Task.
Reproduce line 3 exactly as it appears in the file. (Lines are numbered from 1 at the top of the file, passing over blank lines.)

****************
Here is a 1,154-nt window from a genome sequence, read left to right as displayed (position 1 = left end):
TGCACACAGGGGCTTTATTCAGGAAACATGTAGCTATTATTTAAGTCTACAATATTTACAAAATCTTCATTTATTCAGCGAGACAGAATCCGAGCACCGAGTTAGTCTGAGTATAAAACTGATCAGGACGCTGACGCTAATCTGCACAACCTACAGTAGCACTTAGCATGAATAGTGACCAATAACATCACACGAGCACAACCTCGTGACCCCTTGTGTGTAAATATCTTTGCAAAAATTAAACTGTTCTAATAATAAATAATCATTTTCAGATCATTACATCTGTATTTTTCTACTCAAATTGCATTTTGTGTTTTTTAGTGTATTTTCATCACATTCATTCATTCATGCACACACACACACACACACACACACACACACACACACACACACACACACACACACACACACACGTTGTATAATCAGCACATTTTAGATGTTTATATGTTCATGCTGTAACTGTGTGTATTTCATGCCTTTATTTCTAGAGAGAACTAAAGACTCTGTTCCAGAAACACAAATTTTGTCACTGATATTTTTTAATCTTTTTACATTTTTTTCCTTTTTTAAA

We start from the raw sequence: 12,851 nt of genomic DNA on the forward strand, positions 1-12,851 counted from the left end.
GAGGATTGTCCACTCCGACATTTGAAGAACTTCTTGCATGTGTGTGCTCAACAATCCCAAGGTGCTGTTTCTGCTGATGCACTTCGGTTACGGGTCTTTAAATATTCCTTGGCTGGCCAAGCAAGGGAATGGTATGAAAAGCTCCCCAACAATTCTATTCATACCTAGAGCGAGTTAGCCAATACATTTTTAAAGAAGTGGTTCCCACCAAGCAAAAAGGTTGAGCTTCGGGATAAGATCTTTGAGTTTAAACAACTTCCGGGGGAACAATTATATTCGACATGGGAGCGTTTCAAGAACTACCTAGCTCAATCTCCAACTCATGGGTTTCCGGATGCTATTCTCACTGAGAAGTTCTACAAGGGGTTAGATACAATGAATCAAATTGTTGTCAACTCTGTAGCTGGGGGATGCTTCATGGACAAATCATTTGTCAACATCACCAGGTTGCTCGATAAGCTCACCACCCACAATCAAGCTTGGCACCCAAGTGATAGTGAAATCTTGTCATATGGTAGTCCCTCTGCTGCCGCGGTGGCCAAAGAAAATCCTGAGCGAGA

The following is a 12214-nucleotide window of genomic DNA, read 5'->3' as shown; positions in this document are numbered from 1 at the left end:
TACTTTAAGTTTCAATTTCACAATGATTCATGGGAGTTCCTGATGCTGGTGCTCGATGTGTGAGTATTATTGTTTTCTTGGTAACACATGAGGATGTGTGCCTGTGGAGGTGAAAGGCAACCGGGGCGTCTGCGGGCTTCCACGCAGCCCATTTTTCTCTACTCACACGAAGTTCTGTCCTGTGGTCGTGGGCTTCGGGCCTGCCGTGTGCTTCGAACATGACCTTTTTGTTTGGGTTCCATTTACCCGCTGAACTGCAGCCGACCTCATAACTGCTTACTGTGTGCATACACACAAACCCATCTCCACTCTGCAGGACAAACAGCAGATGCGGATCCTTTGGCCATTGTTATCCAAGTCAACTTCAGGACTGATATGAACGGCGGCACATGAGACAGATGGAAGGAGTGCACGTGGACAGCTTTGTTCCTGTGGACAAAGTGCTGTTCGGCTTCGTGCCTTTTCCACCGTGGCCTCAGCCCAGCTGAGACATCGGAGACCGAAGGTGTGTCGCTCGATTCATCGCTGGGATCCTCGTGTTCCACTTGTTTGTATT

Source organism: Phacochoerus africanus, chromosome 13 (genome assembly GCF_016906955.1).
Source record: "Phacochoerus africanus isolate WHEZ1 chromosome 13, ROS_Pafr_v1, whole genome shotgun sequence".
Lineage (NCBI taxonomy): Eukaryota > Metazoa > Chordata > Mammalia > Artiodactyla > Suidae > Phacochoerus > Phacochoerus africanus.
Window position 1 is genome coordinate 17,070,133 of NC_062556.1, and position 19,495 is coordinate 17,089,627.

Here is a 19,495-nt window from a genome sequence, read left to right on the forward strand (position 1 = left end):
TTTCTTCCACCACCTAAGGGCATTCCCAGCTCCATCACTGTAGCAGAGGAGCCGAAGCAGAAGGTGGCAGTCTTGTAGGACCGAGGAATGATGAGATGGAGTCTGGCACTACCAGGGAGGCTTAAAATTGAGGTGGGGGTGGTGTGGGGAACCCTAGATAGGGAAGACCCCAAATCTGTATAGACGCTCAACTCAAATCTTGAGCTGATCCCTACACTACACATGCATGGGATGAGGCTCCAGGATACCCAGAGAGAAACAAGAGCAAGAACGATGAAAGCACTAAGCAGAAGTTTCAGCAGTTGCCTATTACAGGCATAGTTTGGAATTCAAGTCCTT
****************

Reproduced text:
We start from the raw sequence: 12,851 nt of genomic DNA on the forward strand, positions 1-12,851 counted from the left end.